It may seem a bit odd, but as spring approaches here in the northern hemisphere and warmth returns (something I’ve been eagerly anticipating for about four months now), I find myself waxing a bit nostalgic for Antarctica. The reader is probably a bit gobsmacked by this, but there is actually a very logical reason for it.
This is the time of year in Antarctica when all the summer people have left. Winter is approaching, and the population of McMurdo Station has dropped from 1200 to about 100. The mad hubbub of the last few months has disappeared, and everything has quieted down. It’s not generally a very stormy time of year, so there is a very peaceful aspect to the world. The sun is slowly disappearing, sinking lower and lower in the sky each day until it disappears entirely. In McMurdo, that happens on about April 22. But the light! The light is fantastic! Colors missing for months in the harsh summer sun come back with a splash, reflected and refracted by old ice and new. It’s a stupendously beautiful time to be in Antarctica.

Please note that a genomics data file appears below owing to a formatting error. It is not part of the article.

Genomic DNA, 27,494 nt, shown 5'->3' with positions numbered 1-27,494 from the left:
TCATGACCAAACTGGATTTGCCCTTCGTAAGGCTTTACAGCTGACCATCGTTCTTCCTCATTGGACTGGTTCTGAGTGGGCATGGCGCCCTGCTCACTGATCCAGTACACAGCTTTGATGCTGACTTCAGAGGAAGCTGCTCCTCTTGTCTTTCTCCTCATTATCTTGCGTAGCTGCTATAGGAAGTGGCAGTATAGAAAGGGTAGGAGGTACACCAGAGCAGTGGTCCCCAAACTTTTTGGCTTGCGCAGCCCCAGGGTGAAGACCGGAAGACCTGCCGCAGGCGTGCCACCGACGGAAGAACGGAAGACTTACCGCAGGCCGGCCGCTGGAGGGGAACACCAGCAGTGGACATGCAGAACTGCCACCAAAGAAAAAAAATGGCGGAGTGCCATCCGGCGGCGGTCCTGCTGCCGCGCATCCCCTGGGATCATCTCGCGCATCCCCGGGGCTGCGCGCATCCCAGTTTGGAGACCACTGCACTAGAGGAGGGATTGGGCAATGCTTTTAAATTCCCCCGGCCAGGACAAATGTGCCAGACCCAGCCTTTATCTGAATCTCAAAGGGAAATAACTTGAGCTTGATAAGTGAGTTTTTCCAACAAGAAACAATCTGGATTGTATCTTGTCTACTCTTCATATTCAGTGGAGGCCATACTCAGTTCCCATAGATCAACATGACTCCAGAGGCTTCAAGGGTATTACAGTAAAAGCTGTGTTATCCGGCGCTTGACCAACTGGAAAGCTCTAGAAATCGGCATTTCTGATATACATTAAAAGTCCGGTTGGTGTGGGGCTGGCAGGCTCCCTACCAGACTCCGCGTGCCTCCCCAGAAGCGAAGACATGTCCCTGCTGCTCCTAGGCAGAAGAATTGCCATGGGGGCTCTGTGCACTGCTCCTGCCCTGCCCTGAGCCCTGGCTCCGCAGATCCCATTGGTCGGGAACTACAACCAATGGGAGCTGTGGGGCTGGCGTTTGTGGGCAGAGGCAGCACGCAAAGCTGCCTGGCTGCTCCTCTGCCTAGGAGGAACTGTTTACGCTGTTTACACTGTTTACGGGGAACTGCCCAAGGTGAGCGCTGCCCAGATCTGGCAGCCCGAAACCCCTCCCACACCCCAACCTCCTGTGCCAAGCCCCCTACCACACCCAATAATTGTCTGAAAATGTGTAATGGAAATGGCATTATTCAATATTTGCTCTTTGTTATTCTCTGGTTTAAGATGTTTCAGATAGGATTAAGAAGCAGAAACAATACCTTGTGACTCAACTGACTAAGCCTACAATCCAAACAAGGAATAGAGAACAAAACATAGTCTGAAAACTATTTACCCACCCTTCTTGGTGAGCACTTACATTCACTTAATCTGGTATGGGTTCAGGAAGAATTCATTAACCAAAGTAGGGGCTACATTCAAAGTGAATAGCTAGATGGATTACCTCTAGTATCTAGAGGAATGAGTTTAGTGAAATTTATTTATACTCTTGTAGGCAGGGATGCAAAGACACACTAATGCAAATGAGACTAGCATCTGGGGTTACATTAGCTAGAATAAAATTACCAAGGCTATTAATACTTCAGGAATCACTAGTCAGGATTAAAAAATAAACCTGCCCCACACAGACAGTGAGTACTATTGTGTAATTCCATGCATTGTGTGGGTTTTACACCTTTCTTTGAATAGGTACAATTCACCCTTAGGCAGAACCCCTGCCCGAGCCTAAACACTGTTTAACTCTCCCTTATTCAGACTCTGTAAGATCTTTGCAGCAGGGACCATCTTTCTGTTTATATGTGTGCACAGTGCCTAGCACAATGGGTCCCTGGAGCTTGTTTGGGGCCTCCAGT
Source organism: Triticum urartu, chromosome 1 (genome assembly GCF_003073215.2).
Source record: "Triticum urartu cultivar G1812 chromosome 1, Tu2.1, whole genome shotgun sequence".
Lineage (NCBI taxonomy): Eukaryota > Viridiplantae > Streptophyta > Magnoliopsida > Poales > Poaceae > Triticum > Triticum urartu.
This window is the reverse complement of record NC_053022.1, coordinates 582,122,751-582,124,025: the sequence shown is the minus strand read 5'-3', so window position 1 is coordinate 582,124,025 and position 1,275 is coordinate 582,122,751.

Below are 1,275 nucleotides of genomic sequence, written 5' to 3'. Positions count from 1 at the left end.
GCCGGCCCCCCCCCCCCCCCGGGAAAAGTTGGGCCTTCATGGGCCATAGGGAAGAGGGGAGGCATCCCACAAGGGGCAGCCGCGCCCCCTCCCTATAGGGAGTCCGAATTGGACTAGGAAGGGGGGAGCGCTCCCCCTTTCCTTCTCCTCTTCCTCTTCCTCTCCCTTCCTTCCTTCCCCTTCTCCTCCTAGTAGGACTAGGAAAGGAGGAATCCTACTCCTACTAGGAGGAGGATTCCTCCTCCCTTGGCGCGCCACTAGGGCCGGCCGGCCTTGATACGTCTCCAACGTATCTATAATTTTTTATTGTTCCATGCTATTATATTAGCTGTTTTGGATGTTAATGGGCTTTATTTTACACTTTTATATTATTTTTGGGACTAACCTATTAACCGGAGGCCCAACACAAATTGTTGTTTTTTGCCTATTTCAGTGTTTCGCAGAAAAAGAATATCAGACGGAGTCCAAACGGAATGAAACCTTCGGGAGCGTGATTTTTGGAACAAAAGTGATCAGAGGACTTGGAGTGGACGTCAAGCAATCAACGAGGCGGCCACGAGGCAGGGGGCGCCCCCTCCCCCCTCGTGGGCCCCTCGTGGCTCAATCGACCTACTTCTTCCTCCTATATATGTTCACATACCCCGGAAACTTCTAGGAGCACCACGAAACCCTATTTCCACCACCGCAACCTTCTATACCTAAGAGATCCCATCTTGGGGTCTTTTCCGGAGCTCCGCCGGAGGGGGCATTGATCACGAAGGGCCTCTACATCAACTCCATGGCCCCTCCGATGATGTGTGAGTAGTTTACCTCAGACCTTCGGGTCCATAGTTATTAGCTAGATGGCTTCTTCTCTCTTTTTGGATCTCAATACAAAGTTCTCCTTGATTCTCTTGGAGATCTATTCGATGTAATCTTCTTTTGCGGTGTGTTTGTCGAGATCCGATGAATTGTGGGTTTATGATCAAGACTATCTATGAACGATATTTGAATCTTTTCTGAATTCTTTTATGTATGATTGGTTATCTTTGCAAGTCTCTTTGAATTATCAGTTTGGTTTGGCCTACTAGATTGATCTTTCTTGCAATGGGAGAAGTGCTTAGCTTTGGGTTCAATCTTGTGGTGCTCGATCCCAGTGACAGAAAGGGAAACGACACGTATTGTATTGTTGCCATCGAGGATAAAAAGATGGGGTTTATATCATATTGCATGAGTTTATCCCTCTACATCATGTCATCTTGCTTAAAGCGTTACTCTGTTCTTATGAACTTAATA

In early April, during my first winter in McMurdo, my friend Kerry called me from the Berg Field Center. (The BFC is where scientists go to pick up the gear they need to work in the field: tents, sleeping bags, ice axes, and the like.) I was working in the Biolab, which had no windows.
“Go outside and look at the moon,” she said.
I dropped what I was doing and headed out the front door, and this is what I saw:
Wow. The moon was sliding sideways over Mount Discovery, which was painted pink by a sun that was just below the horizon, and it was all reflecting off a newly formed sheen of ice over McMurdo Sound. Although the air was very cold, it was dead calm. I ran in to get my camera and tripod and ended up shooting about three rolls of film, until the moon finally dipped below the horizon far to the other side of the mountain. (Because McMurdo Station is so far south, neither the moon nor the sun rise or set straight up or down. Instead, they track sideways, dipping down as they go. In the summer, they just go around the sky in a big circle, never even touching the horizon.)
This is one of my all-time favorite Antarctic photos, and seeing it always reminds me of the peaceful, joyful time I had that winter, six of the best months of my life.
P.S. This was also the day I realized that, in Antarctica, the moon is upside down. The photo below was taken about an hour later than the previous one, when the moon has moved far to the left of the mountain as it approaches the horizon.